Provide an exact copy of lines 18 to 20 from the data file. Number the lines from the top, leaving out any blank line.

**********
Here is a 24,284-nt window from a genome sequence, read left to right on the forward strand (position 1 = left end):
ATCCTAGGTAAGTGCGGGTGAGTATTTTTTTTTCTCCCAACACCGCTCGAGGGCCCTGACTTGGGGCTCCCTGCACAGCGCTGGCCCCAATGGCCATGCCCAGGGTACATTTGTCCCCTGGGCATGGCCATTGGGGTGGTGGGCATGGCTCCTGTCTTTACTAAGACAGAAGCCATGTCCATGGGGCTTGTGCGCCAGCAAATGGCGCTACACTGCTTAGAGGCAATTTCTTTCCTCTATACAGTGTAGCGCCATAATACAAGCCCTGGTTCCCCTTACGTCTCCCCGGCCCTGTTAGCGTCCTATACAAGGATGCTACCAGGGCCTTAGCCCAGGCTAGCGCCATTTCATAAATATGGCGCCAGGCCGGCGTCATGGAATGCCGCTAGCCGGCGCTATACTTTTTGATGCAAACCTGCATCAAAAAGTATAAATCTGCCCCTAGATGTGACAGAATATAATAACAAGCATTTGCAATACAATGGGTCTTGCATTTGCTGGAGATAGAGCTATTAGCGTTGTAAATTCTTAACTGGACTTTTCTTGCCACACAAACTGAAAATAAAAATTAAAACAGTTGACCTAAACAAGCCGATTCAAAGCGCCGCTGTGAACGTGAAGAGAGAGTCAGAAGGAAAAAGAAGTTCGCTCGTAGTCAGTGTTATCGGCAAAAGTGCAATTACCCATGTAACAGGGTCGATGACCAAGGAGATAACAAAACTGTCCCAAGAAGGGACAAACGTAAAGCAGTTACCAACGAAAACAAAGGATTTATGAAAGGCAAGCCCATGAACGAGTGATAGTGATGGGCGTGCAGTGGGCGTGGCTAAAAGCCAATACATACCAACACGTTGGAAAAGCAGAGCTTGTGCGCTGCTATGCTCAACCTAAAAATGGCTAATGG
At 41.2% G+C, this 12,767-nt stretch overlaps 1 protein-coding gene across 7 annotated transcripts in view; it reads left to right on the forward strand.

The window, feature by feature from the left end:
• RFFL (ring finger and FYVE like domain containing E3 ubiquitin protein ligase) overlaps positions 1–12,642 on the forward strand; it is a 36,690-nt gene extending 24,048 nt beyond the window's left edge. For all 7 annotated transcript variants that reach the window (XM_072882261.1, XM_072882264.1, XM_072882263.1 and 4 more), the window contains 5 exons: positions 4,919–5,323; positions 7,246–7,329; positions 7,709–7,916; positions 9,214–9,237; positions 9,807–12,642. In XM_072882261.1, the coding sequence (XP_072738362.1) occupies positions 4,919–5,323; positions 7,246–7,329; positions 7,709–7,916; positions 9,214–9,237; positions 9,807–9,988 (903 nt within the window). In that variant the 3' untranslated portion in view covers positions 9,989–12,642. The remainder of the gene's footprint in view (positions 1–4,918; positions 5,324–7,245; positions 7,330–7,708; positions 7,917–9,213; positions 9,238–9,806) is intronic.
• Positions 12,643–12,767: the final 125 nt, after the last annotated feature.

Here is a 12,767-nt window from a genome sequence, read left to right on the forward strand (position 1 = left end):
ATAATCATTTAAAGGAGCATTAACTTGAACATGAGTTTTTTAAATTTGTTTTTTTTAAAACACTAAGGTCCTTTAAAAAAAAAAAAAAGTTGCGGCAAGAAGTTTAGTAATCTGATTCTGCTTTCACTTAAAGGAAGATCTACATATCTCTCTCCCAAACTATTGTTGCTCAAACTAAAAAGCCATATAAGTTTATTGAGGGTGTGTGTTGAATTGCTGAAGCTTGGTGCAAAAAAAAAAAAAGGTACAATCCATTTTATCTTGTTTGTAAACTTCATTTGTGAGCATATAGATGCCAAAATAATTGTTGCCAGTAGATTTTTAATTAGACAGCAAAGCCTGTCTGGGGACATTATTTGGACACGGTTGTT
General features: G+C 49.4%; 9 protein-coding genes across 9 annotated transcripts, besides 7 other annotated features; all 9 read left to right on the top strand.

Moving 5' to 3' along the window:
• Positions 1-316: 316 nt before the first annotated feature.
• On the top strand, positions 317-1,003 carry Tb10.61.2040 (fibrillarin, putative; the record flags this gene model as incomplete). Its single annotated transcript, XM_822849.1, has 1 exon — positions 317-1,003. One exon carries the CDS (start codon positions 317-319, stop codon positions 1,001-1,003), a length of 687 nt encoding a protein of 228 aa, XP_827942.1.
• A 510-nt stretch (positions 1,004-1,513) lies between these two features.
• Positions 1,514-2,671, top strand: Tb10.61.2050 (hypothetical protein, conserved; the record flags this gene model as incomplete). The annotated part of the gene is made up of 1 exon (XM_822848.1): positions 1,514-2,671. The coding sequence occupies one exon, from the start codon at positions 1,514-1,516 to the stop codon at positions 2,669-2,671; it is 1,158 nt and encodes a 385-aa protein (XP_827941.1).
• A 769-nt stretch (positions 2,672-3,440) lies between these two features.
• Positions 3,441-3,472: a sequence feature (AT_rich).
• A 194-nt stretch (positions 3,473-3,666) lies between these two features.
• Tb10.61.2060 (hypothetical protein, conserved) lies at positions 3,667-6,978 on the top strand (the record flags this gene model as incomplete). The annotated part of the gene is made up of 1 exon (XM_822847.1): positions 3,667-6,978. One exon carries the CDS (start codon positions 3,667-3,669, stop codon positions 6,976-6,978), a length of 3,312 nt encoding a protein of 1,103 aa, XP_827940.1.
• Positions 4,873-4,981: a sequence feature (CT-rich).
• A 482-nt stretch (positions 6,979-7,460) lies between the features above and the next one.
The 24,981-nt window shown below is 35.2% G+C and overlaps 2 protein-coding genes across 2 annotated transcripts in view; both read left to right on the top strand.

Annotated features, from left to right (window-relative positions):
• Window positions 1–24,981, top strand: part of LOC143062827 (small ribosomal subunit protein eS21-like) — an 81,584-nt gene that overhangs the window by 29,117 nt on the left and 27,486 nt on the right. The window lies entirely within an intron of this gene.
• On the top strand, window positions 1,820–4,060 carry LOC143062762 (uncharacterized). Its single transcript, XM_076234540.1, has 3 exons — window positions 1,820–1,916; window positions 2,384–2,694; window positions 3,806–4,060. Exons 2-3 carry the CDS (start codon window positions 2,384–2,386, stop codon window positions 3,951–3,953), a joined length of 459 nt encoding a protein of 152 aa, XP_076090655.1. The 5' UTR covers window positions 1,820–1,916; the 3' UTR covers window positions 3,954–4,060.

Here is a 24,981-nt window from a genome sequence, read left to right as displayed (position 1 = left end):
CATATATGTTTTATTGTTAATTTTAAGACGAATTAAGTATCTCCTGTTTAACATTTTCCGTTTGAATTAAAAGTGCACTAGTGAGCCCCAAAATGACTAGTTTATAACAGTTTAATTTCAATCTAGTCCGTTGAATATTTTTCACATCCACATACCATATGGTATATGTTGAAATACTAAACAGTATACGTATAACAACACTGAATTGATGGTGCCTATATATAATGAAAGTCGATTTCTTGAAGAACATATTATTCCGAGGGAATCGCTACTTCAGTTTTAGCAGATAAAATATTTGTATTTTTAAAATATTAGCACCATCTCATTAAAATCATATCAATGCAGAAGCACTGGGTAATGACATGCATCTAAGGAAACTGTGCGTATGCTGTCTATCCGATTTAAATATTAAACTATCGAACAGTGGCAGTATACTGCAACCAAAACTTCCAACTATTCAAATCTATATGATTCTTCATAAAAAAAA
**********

• Tb10.61.2060 (hypothetical protein, conserved) lies at positions 3,667-6,978 on the top strand (the record flags this gene model as incomplete). The annotated part of the gene is made up of 1 exon (XM_822847.1): positions 3,667-6,978. One exon carries the CDS (start codon positions 3,667-3,669, stop codon positions 6,976-6,978), a length of 3,312 nt encoding a protein of 1,103 aa, XP_827940.1.
• Positions 4,873-4,981: a sequence feature (CT-rich).
• A 482-nt stretch (positions 6,979-7,460) lies between the features above and the next one.